3. Spray system contamination

The pollution of the spraying system mainly includes the following situations:

1. Fluidization bucket pollution: There are other powder residues or agglomerates of powder at the bottom of the bucket that have not been cleaned up, resulting in the appearance of particles after powder spraying.

Solution: The main way to control such particles is to clean the powder fluidized barrel in a timely manner. If the fluidized barrel is not used for a long time (not used for more than 4 hours), all the powder in the fluidized barrel should be removed and stored;

2. Spray gun pollution: When the spray gun produces uneven powder and has excessive high-voltage discharge during spraying, the powder inside or at the nozzle of the spray gun may melt or undergo chemical reactions due to electric shock, resulting in the appearance of particles after powder spraying.

Solution: The main way to control such particles is to adjust the parameters of the spray gun to ensure uniform and good atomization of the powder, and the spray gun voltage should not be too high.

3. Chain feeding and hanging device pollution: Dust on the conveyor chain or coating on the hanging device falls onto the surface of the workpiece coating, as it is already solidified particles that will not melt and level again, resulting in particles appearing on the coating.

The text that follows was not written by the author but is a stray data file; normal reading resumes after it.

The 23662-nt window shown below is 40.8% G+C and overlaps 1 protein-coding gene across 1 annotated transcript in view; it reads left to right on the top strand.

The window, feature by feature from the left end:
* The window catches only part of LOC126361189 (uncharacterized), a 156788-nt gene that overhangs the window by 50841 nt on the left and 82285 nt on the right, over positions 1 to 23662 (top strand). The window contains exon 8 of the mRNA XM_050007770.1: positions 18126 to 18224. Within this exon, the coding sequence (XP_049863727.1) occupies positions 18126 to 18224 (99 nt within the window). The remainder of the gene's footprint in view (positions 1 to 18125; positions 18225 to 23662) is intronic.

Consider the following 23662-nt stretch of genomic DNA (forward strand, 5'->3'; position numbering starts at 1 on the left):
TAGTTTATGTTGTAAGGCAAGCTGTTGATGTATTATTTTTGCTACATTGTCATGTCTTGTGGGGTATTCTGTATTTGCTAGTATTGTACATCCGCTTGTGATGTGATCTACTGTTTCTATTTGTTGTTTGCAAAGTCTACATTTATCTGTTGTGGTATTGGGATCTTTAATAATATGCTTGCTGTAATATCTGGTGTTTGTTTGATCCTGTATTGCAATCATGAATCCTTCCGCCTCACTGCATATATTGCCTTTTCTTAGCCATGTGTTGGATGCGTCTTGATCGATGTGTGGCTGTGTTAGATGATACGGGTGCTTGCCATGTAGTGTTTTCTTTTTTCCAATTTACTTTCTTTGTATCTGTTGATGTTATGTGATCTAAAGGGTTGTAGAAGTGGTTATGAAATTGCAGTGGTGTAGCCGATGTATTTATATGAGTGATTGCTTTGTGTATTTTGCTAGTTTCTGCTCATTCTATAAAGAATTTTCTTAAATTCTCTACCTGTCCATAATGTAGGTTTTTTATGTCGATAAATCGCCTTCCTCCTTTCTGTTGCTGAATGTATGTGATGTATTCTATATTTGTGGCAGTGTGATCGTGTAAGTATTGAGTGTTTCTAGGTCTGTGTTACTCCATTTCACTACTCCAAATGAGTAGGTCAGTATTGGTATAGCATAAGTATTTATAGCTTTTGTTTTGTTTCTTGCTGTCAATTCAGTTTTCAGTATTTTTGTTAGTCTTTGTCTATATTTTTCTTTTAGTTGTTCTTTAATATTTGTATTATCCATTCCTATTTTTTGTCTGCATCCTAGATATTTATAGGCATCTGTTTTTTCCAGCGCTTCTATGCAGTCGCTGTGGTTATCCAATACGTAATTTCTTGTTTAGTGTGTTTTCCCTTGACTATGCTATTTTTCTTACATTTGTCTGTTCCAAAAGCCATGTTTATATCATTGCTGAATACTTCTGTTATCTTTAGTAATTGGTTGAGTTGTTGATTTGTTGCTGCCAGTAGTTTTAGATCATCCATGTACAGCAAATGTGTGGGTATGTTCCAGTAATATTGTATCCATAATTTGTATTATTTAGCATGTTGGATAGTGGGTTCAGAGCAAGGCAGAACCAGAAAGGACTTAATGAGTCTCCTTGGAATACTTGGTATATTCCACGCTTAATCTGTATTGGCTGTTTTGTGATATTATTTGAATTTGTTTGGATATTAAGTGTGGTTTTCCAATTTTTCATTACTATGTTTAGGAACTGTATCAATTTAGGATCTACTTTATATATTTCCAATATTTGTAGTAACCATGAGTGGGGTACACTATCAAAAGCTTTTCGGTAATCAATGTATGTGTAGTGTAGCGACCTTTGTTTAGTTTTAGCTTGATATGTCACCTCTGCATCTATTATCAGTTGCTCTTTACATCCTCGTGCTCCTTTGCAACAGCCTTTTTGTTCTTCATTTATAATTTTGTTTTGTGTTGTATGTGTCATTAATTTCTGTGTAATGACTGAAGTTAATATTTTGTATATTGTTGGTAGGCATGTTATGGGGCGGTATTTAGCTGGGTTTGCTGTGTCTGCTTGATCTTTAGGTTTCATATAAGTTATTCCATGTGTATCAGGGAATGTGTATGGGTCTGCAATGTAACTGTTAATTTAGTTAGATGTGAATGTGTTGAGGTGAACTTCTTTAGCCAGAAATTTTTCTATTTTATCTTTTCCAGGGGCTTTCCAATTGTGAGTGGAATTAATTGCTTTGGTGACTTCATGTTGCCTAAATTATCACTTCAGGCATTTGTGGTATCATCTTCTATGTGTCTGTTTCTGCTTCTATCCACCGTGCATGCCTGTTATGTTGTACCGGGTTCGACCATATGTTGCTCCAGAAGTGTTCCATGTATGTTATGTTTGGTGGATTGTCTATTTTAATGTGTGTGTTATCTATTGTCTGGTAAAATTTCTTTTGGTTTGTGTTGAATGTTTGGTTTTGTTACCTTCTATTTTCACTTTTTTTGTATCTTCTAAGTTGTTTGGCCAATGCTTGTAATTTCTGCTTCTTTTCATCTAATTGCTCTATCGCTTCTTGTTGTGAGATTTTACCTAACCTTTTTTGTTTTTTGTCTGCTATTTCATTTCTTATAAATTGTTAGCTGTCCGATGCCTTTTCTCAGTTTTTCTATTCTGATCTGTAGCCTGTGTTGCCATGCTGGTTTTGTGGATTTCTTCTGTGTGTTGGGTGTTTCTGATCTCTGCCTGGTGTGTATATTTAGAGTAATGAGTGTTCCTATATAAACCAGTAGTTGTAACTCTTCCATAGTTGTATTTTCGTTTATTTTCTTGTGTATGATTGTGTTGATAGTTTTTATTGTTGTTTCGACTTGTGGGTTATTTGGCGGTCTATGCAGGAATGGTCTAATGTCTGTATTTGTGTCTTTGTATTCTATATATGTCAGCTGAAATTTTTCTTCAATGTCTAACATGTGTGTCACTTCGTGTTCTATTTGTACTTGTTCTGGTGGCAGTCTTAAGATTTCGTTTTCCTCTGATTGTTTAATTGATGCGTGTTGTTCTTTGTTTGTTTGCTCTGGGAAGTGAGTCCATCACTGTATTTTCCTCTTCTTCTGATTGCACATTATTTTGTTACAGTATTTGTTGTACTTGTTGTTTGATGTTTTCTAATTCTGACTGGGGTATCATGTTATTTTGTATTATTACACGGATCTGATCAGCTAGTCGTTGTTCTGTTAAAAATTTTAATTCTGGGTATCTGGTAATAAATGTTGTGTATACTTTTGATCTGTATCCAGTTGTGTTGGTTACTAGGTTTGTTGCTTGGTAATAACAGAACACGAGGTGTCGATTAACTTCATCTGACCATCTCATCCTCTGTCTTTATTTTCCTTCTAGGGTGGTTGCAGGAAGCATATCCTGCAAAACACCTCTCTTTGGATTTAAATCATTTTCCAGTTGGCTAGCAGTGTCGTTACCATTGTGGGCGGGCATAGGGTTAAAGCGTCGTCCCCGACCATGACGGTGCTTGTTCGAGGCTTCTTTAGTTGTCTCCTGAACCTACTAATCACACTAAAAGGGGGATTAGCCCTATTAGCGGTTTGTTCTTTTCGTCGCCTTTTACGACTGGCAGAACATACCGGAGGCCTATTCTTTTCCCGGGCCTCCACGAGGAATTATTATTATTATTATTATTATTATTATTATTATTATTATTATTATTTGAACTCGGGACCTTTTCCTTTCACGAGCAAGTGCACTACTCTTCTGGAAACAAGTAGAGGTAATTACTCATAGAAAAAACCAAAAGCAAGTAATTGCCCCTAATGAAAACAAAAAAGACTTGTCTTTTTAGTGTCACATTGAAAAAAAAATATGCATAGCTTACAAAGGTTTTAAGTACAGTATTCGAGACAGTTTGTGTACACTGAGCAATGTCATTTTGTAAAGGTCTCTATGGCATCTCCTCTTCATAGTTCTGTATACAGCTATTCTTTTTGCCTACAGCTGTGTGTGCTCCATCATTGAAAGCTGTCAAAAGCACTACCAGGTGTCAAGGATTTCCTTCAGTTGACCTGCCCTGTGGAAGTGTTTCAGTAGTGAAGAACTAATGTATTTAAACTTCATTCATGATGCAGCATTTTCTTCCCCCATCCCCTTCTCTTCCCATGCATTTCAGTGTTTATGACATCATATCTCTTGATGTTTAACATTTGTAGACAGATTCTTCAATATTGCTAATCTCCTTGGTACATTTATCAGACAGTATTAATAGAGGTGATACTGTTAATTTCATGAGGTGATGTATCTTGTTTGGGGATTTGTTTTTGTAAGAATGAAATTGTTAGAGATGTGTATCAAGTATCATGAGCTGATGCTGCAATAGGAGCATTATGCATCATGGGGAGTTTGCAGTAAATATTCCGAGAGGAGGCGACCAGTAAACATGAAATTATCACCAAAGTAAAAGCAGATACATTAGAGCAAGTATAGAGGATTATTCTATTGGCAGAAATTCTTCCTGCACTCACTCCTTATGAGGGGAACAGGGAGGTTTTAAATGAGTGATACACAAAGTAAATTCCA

Solution: The main way to control such particles is to regularly clean the conveyor chain and fixtures, and keep them clean and tidy.


environmental pollution

Environmental pollution mainly includes the following situations:

1. Environmental pollution in the powder room: The clothing and tools used by the personnel in the powder room (such as cardboard boxes and dust removal cloth) have fibers or are themselves unclean; The dust on the ground of the powder room and the floating dust inside the powder room are severe; The powder room is not sealed, and external dust or particles caused by grinding entering the powder room can cause particles to be generated during the spraying process of the coating (in the case of electrostatic spraying, the workpiece will automatically adsorb solid small particles in the air due to static electricity).

Solution: Controlling such particles is mainly to keep the powder room clean and tidy, and maintaining a certain humidity in the powder room is also beneficial for reducing the generation of particles.

2. Environmental pollution in the drying tunnel: There are particulate waste formed by combustion materials in the drying tunnel (solid particles are generated by coal, biological particles, and natural gas, which are more obvious in direct heating curing furnaces). Dust on the inner wall and bottom of the drying tunnel, which adheres to the surface of the workpiece due to thermal cycling, can cause particles to appear on the coating surface.

Solution: The main way to control such particles is to use indirect heating to heat the curing furnace as much as possible, ensuring that the air entering the curing furnace is clean, and maintaining regular cleaning of the curing furnace.